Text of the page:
India's Kumar says he's hard at work on pharma, medical devices ministry

India's national government is busy laying plans to create a stand-alone ministry for pharmaceuticals and medical devices by the end of next year, increase regulation of online drugs and boost API production. But all is for naught if products cannot get out the door.

The head of the Chemicals and Fertilisers Ministry that now has responsibility for drug and device regulation is laying bets that the healthcare products will be out his door and on its own a year from now, according to the Business Standard newspaper.

"I assure you in (the) next one year it will emerge as a separate entity as pharma and medical devices ministry," Ananth Kumar said, according to Business Standard.

A flurry of reports on all of these subjects came as Kumar updated the local press on progress-to-date in his ministry and what may lie ahead for the overall pharma and medical device industries.

On another subject, he said that within 100 days, India will be less reliant on China for its bulk drugs (active pharmaceutical ingredients) as it implements an advisory panel's recommendations for helping build domestic makers.

On another issue Kumar said the government was considering creation of industrial parks for makers of devices and bulk drugs. Elsewhere, the government has formed a panel to study online drug sales.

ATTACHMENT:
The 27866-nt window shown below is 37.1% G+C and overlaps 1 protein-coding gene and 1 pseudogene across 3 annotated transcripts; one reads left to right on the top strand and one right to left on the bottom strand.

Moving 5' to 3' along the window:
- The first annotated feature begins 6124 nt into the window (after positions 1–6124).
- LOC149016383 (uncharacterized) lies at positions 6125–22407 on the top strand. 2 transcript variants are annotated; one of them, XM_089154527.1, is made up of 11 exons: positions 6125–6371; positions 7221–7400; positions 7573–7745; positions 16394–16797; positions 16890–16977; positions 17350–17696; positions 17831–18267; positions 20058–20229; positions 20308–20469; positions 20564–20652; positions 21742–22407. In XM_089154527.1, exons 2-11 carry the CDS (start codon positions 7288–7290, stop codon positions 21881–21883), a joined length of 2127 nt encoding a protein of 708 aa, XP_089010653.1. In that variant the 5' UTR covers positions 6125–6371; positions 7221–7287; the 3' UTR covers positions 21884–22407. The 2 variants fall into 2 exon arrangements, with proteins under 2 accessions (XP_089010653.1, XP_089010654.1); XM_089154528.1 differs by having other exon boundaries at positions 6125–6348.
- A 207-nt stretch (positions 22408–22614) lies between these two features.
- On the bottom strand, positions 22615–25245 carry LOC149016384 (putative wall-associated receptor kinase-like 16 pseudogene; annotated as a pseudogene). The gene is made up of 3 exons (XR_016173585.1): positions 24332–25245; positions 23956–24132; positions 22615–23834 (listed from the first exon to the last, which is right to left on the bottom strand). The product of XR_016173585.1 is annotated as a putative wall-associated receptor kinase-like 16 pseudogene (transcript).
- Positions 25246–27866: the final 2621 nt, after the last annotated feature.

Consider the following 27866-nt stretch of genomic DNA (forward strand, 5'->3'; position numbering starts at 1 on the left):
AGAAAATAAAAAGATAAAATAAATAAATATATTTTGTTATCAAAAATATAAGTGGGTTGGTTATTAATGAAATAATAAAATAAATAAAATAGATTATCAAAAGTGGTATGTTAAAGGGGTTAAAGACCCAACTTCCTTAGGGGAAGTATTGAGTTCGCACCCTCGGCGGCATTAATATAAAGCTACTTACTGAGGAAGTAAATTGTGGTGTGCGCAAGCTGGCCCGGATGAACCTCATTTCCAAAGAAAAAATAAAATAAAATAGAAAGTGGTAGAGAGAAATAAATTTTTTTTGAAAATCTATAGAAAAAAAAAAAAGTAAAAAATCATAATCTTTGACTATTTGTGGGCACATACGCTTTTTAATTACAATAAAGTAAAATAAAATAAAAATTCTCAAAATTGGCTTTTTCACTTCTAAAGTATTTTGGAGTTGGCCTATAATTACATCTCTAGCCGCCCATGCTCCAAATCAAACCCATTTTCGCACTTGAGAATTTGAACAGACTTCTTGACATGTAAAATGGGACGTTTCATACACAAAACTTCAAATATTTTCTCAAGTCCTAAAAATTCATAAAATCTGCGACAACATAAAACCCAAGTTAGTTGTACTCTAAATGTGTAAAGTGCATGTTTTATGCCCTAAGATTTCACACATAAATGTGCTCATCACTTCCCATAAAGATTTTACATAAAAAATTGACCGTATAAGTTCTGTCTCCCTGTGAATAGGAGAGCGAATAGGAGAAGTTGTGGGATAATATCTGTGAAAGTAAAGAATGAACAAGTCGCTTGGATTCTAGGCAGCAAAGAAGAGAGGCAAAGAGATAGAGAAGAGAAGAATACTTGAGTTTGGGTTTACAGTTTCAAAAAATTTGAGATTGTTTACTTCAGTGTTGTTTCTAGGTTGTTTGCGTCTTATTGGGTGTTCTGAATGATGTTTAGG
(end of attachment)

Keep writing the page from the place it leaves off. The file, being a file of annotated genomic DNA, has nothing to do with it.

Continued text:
As Kumar and other government officials addressed an annual conference of pharmaceuticals and medical devices, the Associated Chambers of Commerce and Industry of India (ASSOCHAM) issued a study showing makers may not be able to export them any faster with those changes.

The group, Business Standard noted, said India has more than 10,000 drug-production facilities, but only 1,500 inspectors to see that they meet international standards, an area in which the country has lagged, causing many other nations, particularly the United States and Europe, to ban its products from their shores.

The study blamed in part India's complex regulatory system in which responsibility is divided among several agencies with varying regulations, particularly in the area of patents where dozens of offices scattered around the country do not follow the same procedures.

The study also laid some of the blame on drug makers themselves, saying companies are poorly manned and poorly led when it comes to following regulations that in turn affect the quality of their products. On top of that, small and medium-sized companies lack the capacity to do their own quality checks, it said. Government subsidies for the companies are available only if they are located in economic zones.

On that subject, Kumar said the government has accepted a panel's suggestion that separate zones be established dedicated to drugs and devices makers, a move he said could reduce manufacturing costs by 30% for what he termed India's "sunshine industry."

Speaking separately about changes in the bulk-drugs policy, Pharmaceutical Secretary V.K. Subburaj said he expected the new policy to be finalized next week. He said the government would also consider a reduction in the 12% interest rates faced by API manufacturers, making them more competitive with China's 5% rate.

Meanwhile, the Drug Controller General of India, online news portal medianama updates, has formed a seven-member panel to examine online sales of drugs to consider health and safety issues as well as pharmacist calls for a total ban on such sales.

- here's the story from medianama
- and one from domain-b
- here's an article from Business Today
- and one from Business Standard on the ASSOCHAM study
- and another one from Business Standard on Ananth Kumar